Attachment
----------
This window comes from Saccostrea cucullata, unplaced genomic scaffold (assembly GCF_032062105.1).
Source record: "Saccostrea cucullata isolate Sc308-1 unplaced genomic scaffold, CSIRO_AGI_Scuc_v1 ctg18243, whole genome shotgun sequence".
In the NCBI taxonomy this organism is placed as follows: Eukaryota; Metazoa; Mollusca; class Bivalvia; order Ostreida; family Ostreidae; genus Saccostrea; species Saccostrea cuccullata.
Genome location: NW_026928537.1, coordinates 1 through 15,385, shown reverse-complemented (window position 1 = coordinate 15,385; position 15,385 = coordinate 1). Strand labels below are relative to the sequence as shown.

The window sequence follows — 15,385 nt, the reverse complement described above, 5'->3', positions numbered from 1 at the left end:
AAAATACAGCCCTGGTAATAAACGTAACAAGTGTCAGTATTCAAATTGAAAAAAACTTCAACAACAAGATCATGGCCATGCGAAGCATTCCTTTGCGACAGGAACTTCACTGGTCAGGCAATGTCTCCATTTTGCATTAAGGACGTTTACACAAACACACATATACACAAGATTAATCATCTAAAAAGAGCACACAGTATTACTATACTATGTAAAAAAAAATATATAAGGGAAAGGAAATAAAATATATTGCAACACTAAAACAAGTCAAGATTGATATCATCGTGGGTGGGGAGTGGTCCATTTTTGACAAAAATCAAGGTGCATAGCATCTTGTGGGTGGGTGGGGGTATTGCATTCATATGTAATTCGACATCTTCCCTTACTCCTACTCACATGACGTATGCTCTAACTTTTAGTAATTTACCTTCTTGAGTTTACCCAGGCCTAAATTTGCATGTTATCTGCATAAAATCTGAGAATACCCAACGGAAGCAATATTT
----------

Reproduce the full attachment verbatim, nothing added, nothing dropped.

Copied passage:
This window comes from Saccostrea cucullata, unplaced genomic scaffold (assembly GCF_032062105.1).
Source record: "Saccostrea cucullata isolate Sc308-1 unplaced genomic scaffold, CSIRO_AGI_Scuc_v1 ctg18243, whole genome shotgun sequence".
In the NCBI taxonomy this organism is placed as follows: Eukaryota; Metazoa; Mollusca; class Bivalvia; order Ostreida; family Ostreidae; genus Saccostrea; species Saccostrea cuccullata.
Genome location: NW_026928537.1, coordinates 1 through 15,385, shown reverse-complemented (window position 1 = coordinate 15,385; position 15,385 = coordinate 1). Strand labels below are relative to the sequence as shown.

The window sequence follows — 15,385 nt, the reverse complement described above, 5'->3', positions numbered from 1 at the left end:
AAAATACAGCCCTGGTAATAAACGTAACAAGTGTCAGTATTCAAATTGAAAAAAACTTCAACAACAAGATCATGGCCATGCGAAGCATTCCTTTGCGACAGGAACTTCACTGGTCAGGCAATGTCTCCATTTTGCATTAAGGACGTTTACACAAACACACATATACACAAGATTAATCATCTAAAAAGAGCACACAGTATTACTATACTATGTAAAAAAAAATATATAAGGGAAAGGAAATAAAATATATTGCAACACTAAAACAAGTCAAGATTGATATCATCGTGGGTGGGGAGTGGTCCATTTTTGACAAAAATCAAGGTGCATAGCATCTTGTGGGTGGGTGGGGGTATTGCATTCATATGTAATTCGACATCTTCCCTTACTCCTACTCACATGACGTATGCTCTAACTTTTAGTAATTTACCTTCTTGAGTTTACCCAGGCCTAAATTTGCATGTTATCTGCATAAAATCTGAGAATACCCAACGGAAGCAATATTT